The aim of this study was to assess recent trends in hospital mortality and in the treatment techniques for patients with ST-segment elevation myocardial infarction according to gender. Data on hospitalizations for ST-segment elevation myocardial infarction from 2000 to 2010 were extracted from hospital discharge record databases ( International Classification of Diseases, Ninth Revision, Clinical Modification , codes) in the Lombardy Region of Italy. The impact of female gender on in-hospital mortality was assessed by multivariable regression after adjusting for invasive approach use (i.e., coronary angiography, angioplasty or coronary artery bypass graft), age, and co-morbidities. A total of 89,562 patients, men (66.5%) and women (33.5%), were enrolled. The use of an invasive approach increased over time in both sexes although it was higher in men (from 54.9% in 2000 to 91.9% in 2010 in men; from 36.8% in 2000 to 72.0% in 2010 in women). This pattern was driven by the subgroup of patients aged ≥75 years, whereas differences between sexes were not observed in patients <65 years and were small in patients aged 65 to 74 years. In-hospital mortality presented a small decrease from 7.6% in 2000 to 6.2% in 2010 in men (p for trend = 0.004), whereas it remained higher and substantially constant over time in women (16.6% in 2000, 15.5% in 2010, p for trend = 0.09). At multivariable regression, female gender did not emerge as an independent predictor of mortality (p = 0.13). However, a significant gender-age interaction was found, with female gender being a significant predictor of increased mortality in patients aged ≥75 years (odds ratio [OR] 1.33) while predicting a reduced mortality in patients aged <75 years (OR 0.93, p for interaction <0.0001). The use of an invasive approach was an independent predictor of mortality (OR 0.23, p <0.0001), the magnitude of mortality reduction being higher in men than in women and in patients aged <75 years than in those aged ≥75 years. In conclusion, a weak temporal trend in mortality reduction is observed in men only, which is driven by patients aged ≥75 years. In-hospital mortality remains higher in women than in men, although female gender is not a significant predictor of mortality. Despite temporal increases in the use of an invasive approach, women are more often treated conservatively.
Several studies have reported a higher mortality in women than in men after ST-segment elevation myocardial infarction (STEMI). A higher cardiovascular risk profile and older age of women have been considered to play a role in this difference. Furthermore, delayed reperfusion in women and generally undertreatment of women as compared with men have been reported in several studies. Over the past 15 years, a decrease in short-term mortality in patients with STEMI has been reported. This finding has been mainly related to an increase in myocardial reperfusion, in particular of primary percutaneous coronary intervention (PCI). Nevertheless, whether gender disparities still exist in the treatment and mortality of patients after STEMI remains controversial. The aim of this study was to assess recent trends in hospital mortality and in the treatment techniques for patients with STEMI according to gender in a population-based cohort study.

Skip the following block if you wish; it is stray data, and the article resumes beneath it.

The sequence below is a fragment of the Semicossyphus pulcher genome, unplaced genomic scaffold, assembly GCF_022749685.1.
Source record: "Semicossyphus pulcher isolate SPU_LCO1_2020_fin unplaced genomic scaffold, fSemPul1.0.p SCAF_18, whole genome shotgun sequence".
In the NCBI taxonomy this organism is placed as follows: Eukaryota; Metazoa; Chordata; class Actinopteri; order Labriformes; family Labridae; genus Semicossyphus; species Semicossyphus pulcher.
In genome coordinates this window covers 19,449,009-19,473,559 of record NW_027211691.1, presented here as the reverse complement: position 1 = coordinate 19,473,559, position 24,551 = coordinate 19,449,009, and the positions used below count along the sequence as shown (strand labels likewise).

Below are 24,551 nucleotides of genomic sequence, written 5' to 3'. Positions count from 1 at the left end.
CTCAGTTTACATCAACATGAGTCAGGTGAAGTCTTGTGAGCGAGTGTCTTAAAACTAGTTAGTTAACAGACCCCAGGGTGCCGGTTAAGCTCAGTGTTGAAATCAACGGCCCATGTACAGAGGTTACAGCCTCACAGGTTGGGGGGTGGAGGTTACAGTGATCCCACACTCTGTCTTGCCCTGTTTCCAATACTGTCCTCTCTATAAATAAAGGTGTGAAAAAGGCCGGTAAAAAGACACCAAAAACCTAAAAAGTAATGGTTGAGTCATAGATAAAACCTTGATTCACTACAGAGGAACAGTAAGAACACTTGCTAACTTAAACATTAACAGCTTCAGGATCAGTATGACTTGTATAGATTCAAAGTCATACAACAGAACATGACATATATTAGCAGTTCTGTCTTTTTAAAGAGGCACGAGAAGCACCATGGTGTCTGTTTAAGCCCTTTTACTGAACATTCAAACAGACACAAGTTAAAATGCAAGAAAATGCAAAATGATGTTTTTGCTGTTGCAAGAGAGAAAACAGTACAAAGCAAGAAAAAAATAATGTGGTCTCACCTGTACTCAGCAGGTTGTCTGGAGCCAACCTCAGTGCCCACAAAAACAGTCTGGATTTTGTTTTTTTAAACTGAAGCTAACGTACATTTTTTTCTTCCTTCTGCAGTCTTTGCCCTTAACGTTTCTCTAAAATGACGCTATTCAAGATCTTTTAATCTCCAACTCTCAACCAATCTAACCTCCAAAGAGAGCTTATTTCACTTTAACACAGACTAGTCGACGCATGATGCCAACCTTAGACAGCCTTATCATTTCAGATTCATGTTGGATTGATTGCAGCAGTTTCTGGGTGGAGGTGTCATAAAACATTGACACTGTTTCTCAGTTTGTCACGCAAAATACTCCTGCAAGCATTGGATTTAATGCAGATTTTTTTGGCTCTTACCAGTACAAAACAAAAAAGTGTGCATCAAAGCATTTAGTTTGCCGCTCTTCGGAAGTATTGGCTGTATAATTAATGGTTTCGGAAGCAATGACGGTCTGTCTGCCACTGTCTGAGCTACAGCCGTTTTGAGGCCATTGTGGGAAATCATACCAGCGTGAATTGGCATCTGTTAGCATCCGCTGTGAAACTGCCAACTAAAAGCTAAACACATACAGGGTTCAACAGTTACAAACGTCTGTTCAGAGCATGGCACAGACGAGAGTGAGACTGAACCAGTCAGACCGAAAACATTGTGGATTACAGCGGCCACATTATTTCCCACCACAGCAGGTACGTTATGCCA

Cross-sectional data on all hospitalizations in Lombardy, a large Northern Italy region with >9.5 million subjects, during 2000 to 2010 were extracted from the regional hospital discharge record (HDR) database that covers all patient admissions to hospitals connected to the network of Italian National Health System. Briefly, all HDRs that belonged to major diagnostic category groups 1, 4, and 5, corresponding to neurologic, respiratory, and cardiovascular diseases, respectively, were extracted according to the main diagnosis on hospital discharge. Hospital admissions because of myocardial infarction (MI) were identified according to the following criteria: all admissions of patients aged >18 years, the presence of codes ( International Classification of Diseases, Ninth Revision, Clinical Modification [ ICD-9-CM ]) from 410.00 to 410.91 if MI was the primary diagnosis or if MI was reported as a secondary diagnosis, with a major cardiac complication reported as primary diagnosis and identified with the following codes (427.1, 427.41, 427.42, 427.5, 428.1, 429.5, 429.6, 429.71, 429.79, 429.81, 518.4, 780.2, 785.51, 414.10, and 423.0).